One of the major differences between these classes of theory, and in particular between RDP, RMP [38,39] and S-matrix methods  relate not to f1 or f2 per se, but relate to the relativistic correction factor frel. This contribution indicates the correction for the high-frequency limit. For uranium at low energies frel is of order -2.5 e/atom [17-20], -1.5 e/atom [38,39], or -1.2 e/atom [12,39]. The differences between these theories are large, with a range at the 1 e/atom level and an uncertainty quoted as ± 0.36 e/atom . Equally, for calcium (Z = 20), quoted values vary from -0.06 eu to -0.036 eu to -0.034 eu with, again, a quoted uncertainty of ± 0.009 eu . These are important and significant differences (particularly for medium and heavy elements), although it should be clear that any comparison of theories or experiments is difficult without correcting for the effects discussed herein with their associated many-electron errors. Issues regarding the forms for frel demand that input values for f1 be calculated to better precision than the uncertainty in the relativistic component. Errors of the preceding sections or of integration or interpolation precision at this level are unnecessary and obscure comparison of different models with experiment.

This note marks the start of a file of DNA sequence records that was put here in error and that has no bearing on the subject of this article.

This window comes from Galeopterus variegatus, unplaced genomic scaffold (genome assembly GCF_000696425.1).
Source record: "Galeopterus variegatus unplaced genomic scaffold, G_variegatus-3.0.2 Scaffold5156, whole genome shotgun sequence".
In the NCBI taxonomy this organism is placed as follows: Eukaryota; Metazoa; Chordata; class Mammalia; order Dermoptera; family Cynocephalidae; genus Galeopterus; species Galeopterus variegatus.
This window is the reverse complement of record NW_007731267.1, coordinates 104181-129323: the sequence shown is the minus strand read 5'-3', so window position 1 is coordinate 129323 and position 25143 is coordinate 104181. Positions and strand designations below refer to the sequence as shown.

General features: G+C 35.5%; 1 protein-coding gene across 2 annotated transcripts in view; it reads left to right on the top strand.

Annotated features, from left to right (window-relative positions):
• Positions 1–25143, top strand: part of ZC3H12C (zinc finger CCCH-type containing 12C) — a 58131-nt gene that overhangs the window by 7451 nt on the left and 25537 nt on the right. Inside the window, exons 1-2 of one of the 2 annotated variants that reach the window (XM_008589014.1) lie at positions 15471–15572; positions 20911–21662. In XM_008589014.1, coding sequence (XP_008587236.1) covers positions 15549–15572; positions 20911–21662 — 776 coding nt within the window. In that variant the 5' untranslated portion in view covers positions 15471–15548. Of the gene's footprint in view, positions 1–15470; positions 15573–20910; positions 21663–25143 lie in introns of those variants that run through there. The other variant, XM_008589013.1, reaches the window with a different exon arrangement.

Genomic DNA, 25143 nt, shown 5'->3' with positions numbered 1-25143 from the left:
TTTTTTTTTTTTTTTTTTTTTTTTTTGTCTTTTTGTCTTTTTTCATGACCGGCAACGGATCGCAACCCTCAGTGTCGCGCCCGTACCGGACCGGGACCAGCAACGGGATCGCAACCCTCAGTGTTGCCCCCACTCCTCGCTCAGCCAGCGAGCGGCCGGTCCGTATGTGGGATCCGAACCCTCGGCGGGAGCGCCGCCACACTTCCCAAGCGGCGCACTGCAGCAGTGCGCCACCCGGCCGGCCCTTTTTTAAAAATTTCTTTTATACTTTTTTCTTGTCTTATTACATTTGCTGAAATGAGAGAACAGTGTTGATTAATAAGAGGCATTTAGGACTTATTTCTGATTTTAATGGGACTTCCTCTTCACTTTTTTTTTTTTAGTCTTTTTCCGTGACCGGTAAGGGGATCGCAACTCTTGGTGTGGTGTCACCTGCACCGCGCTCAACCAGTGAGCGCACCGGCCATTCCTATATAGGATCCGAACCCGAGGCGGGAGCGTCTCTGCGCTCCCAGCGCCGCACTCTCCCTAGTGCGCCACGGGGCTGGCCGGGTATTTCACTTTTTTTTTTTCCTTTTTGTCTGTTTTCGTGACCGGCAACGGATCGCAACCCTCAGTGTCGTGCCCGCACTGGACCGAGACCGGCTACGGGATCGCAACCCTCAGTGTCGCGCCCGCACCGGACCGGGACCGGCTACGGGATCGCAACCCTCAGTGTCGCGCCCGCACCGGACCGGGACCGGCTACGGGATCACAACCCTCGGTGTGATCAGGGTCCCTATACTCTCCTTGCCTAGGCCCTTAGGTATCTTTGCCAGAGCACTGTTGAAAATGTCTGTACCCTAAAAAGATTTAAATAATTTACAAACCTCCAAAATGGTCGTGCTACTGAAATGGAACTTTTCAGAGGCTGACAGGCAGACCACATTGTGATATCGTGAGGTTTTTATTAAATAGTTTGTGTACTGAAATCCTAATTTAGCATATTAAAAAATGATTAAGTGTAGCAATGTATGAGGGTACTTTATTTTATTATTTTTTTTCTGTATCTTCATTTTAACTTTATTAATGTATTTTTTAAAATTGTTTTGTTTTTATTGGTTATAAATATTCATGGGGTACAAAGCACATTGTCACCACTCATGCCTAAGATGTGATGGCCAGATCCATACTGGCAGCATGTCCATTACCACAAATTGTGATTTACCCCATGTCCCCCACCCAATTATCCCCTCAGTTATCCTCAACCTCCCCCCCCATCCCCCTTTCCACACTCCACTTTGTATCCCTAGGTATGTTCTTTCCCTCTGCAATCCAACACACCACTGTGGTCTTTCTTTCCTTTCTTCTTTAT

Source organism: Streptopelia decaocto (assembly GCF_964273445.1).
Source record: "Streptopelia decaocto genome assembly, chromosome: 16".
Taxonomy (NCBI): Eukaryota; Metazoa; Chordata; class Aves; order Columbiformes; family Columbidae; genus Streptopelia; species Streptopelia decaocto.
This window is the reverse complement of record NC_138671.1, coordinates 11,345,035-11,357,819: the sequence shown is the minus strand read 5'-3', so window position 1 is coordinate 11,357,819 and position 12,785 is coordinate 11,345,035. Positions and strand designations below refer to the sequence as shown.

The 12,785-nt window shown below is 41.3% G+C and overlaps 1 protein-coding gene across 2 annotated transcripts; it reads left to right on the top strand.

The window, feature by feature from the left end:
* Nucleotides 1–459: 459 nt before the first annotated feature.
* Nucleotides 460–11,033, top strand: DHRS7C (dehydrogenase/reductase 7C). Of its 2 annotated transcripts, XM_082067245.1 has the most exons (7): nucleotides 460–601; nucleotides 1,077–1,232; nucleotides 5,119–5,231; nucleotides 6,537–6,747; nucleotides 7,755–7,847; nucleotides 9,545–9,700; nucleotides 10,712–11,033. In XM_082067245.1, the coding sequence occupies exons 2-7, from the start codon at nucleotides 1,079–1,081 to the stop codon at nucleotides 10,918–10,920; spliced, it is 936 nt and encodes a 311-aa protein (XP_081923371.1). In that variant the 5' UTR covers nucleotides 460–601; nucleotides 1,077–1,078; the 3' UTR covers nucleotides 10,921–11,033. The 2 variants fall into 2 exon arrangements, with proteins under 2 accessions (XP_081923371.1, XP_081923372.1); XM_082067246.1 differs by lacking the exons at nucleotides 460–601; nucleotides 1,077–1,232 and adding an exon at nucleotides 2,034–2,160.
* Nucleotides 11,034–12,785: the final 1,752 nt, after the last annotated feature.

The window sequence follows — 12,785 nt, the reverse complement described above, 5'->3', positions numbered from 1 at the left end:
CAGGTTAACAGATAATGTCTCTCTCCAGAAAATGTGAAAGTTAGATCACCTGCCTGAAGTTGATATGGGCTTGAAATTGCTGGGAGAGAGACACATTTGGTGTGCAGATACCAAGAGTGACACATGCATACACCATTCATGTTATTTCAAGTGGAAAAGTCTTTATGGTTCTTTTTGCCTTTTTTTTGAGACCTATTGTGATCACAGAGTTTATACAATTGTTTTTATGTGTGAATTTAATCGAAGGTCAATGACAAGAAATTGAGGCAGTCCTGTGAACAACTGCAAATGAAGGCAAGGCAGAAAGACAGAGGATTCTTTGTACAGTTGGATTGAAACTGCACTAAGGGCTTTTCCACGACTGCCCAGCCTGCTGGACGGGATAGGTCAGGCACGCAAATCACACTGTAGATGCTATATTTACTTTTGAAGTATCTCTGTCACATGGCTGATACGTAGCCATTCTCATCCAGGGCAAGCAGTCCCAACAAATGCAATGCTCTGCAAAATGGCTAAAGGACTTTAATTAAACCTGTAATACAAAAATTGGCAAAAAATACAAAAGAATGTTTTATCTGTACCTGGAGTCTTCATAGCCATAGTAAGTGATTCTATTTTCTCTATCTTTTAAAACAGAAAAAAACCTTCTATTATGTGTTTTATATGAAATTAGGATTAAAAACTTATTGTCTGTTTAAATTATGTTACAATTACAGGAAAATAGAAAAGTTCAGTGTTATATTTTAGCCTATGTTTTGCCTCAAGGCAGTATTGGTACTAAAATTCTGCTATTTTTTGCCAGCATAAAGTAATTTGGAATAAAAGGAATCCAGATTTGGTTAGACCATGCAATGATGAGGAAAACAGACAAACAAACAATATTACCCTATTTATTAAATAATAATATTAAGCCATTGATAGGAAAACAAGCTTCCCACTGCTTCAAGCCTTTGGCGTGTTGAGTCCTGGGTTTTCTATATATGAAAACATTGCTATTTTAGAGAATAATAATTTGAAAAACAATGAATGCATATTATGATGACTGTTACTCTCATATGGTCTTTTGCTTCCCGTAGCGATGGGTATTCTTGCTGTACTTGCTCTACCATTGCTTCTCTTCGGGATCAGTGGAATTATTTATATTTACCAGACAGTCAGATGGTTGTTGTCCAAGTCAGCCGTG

The integration method adopted and discussed herein makes direct use of the separation of orbitals and the assumption that the orbital absorption coefficient is exactly zero below the edge. Correlation between orbitals, excited bound states, level widths and resonance phenomena may require alternate transforms based on ω = (0,∞) to (0,1) intervals. This general issue was addressed by Cromer and Liberman  and has been addressed more recently by Wang and Pratt . The presence of multiple edges and near-singularities creates difficulty for most standard integration methods. For comparison of theory to experiment, direct measurement of Re(f) is required, but the current revised theoretical calculation has an advantage over methods based on limited ranges of experimental or synthesized attenuation coefficients, in avoiding smoothing and other problems near edges.
A secondary difficulty, so far as published results are concerned, relates to tabulations often being restricted to a small set of Kα lines, or to other discrete sets of energies which fail to reveal major variation of structure with energy.